Two weeks after the verdict in a landmark human-rights case in Fort Lauderdale, Thomas Becker was still excited. “This is a historic victory,” the attorney said. “This case shows that you can be a poor person and stand up for human rights, justice and social change. And you can win.”
Becker was talking about the early April jury decision in a civil trial that has significantly boosted the reach of US human-rights law against foreign government officials. The events in the case took place 15 years ago and thousands of miles away from the US district federal courtroom in downtown Fort Lauderdale where the trial played out. For three weeks in March, the families of people killed by the Bolivian military during a 2003 country-wide uprising testified against former president Gonzalo Sánchez de Lozada and his minister of defense Carlos Sánchez Berzaín. The verdict finally came back on April 3: The case marks the first time that an ex-head of state was forced to face his accusers in a US court for human-rights abuses.
The tragedy began with a government proposal to construct a pipeline: The plan was to increase exports of the landlocked country’s immense natural gas reserves—at the time the second largest in South America—by piping the gas through Bolivia on to Chile, the country’s long-time adversary. Across the country, large swathes of the population saw the proposal as one more instance of a long and painful history of foreigners stealing the country’s natural resources and territory. Protests were most intense in the highlands, where the largely indigenous city of El Alto blocked food and fuel destined for the city of La Paz, which sits in a basin below. The coalition government of Gonzalo Sánchez de Lozada, popularly known as Goni, who had won his second term with the help of US Democratic Party election consultants, declared a state of siege and militarized El Alto and surrounding areas.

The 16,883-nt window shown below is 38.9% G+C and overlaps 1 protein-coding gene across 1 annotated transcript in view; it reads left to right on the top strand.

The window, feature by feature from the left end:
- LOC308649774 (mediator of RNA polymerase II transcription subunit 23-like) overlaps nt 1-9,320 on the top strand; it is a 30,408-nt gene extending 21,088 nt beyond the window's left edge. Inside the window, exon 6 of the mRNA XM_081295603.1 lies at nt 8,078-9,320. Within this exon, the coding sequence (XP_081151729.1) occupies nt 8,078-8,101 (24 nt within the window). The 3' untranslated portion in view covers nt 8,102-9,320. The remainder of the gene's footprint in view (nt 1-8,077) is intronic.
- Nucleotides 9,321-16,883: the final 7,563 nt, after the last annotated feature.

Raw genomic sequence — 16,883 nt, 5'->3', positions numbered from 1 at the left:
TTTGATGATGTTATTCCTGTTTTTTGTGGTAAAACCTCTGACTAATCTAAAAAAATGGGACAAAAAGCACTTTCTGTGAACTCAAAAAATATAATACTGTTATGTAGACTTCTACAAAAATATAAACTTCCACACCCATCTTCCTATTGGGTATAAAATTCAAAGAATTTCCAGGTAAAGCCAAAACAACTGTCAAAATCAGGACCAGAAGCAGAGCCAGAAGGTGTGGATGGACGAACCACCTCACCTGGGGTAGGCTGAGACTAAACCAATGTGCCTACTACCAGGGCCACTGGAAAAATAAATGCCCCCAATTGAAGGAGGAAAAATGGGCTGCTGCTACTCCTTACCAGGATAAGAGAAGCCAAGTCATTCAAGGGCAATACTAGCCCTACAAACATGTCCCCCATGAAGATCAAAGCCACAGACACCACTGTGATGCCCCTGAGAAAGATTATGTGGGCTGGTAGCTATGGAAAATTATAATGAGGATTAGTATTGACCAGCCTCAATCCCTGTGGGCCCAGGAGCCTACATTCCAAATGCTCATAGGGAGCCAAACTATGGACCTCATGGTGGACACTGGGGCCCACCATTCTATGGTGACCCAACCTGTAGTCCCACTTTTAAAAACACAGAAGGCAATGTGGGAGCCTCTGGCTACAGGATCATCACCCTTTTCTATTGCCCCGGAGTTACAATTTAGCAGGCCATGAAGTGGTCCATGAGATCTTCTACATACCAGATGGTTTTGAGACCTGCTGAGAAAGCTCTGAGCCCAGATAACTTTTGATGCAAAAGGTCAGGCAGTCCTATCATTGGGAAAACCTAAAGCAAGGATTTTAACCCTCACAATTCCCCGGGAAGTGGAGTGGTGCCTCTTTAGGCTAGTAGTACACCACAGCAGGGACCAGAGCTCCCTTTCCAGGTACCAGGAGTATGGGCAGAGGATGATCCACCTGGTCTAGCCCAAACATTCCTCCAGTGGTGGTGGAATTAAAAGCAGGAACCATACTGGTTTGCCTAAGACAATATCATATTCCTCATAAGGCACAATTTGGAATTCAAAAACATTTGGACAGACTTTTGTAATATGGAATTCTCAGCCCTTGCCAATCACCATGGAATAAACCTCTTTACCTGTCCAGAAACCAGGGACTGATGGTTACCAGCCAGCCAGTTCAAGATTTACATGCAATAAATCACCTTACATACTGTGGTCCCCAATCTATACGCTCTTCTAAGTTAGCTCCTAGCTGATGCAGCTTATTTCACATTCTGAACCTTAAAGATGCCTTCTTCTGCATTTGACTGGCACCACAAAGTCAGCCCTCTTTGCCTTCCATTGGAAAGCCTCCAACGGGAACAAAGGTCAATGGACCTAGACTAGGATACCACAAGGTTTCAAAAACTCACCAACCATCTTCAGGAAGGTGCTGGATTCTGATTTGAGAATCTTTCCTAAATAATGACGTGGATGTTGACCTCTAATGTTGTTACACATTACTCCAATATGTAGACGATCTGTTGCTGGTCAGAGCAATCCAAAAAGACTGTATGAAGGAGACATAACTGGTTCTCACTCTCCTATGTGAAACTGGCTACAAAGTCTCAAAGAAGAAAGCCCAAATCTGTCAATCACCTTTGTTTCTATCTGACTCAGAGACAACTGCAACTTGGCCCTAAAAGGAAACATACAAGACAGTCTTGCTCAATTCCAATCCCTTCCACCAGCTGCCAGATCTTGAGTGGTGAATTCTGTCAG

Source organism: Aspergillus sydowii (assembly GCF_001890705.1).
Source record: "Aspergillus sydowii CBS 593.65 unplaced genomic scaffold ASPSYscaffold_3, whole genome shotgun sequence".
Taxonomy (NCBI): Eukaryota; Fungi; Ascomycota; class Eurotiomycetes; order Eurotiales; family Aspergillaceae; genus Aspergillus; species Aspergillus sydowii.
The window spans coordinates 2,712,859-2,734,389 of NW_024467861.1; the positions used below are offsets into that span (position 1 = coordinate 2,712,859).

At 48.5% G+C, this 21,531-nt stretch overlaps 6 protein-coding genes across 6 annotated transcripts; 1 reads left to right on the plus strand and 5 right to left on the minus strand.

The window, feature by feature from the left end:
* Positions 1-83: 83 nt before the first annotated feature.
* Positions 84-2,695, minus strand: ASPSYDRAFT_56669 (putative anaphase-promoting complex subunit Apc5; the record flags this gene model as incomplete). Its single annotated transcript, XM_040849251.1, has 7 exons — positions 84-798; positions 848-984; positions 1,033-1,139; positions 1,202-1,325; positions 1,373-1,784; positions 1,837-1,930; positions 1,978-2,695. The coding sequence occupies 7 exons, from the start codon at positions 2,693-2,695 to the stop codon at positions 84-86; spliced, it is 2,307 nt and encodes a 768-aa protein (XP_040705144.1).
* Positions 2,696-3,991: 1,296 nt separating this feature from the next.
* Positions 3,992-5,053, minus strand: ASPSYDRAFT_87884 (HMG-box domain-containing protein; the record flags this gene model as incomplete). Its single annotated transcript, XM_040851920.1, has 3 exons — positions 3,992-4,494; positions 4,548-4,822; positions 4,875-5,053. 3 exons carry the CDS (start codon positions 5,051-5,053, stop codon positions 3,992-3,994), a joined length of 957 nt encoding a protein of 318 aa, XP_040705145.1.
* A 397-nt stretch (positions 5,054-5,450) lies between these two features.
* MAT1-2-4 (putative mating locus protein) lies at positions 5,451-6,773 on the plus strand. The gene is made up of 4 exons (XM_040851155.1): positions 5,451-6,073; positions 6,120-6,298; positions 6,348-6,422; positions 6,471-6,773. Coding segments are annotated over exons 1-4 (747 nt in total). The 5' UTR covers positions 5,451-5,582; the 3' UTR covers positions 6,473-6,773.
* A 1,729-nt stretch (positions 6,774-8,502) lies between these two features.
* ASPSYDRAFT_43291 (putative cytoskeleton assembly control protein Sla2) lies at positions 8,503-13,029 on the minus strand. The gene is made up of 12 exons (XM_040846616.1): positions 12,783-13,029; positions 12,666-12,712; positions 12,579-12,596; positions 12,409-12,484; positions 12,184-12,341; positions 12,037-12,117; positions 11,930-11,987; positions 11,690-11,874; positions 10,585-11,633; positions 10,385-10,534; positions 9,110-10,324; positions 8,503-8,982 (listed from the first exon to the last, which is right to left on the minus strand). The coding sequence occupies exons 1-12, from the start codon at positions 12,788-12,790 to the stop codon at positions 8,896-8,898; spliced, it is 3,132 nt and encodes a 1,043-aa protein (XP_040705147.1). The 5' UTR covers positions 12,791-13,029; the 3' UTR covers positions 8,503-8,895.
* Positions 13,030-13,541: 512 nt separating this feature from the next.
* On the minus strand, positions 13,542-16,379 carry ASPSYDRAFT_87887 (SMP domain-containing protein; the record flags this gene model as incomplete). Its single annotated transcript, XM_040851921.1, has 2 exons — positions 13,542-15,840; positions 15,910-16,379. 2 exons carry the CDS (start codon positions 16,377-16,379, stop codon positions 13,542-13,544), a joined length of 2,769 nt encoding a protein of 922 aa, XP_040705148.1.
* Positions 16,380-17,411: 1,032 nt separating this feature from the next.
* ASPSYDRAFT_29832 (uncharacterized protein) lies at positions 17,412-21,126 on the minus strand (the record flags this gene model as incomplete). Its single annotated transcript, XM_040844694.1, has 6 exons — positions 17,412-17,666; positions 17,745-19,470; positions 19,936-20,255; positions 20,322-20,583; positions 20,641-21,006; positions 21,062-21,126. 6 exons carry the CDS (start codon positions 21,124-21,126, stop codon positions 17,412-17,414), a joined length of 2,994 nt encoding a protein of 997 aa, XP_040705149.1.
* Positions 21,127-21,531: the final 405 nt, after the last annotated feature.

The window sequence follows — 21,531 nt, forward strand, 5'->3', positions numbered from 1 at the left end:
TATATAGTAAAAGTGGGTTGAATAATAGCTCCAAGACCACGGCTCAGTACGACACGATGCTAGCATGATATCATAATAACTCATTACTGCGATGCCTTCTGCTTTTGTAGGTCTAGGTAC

Once the dust settled, around 60 people had been killed and over 400 wounded, almost every one of them working class people of Aymara indigenous heritage. All of the case’s plaintiffs lost family in the uprising; many of them lost elderly parents or young children. “Even though it took 15 years, we never gave up hope that we would get our day in court,” said Teófilo Baltazar, one of the nine plaintiffs. His wife who was five months pregnant was shot to death through the wall of their home.
Felicidad Rosa Huanca Quispe, from a small community south of La Paz where protestors were blocking roads, was preparing lunch for her five children on October 13, 2003, when her 69-year-old father Raúl Ramon headed to a nearby corner shop to buy a soft drink. On the stand in the Fort Lauderdale courtroom, dressed in the wide skirts that characterize Aymara women, she began to sob uncontrollably as she told the court, “the military shot him in two places and killed him.”